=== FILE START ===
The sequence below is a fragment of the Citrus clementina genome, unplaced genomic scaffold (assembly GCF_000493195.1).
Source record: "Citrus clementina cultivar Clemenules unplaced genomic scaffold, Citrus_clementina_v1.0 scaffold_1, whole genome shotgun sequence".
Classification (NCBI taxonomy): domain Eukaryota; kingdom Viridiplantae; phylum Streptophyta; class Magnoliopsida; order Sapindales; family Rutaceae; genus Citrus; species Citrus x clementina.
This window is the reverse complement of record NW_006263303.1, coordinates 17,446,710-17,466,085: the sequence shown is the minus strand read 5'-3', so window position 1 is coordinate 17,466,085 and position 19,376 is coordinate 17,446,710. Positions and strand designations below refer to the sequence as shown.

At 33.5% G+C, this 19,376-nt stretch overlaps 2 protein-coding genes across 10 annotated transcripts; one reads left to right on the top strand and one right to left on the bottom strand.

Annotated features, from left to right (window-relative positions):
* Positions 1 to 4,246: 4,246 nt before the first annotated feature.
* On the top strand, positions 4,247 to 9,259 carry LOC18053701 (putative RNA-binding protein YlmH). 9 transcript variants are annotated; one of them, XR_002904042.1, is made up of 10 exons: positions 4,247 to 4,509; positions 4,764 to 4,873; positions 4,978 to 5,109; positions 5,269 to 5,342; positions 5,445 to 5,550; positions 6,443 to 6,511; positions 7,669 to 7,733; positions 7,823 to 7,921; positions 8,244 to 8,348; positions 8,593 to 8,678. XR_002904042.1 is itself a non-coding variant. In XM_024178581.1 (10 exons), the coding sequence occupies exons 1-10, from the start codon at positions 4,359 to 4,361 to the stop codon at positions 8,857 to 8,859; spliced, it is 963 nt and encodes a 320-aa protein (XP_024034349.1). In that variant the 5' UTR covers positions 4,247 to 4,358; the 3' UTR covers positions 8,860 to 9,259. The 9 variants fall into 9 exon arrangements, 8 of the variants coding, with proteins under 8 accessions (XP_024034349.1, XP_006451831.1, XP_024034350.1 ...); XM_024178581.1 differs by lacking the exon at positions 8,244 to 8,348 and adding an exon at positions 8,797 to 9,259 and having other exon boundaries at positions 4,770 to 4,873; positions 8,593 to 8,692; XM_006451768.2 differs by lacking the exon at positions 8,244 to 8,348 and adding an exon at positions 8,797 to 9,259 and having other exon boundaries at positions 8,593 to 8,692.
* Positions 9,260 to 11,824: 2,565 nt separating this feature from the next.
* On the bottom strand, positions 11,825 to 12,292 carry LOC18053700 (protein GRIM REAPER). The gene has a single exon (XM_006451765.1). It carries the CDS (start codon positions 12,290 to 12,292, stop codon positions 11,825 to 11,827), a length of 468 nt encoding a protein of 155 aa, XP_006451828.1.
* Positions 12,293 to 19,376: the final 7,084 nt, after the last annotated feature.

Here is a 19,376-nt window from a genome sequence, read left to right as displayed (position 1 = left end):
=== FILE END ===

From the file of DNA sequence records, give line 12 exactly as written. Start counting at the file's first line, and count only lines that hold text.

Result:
Here is a 19,376-nt window from a genome sequence, read left to right as displayed (position 1 = left end):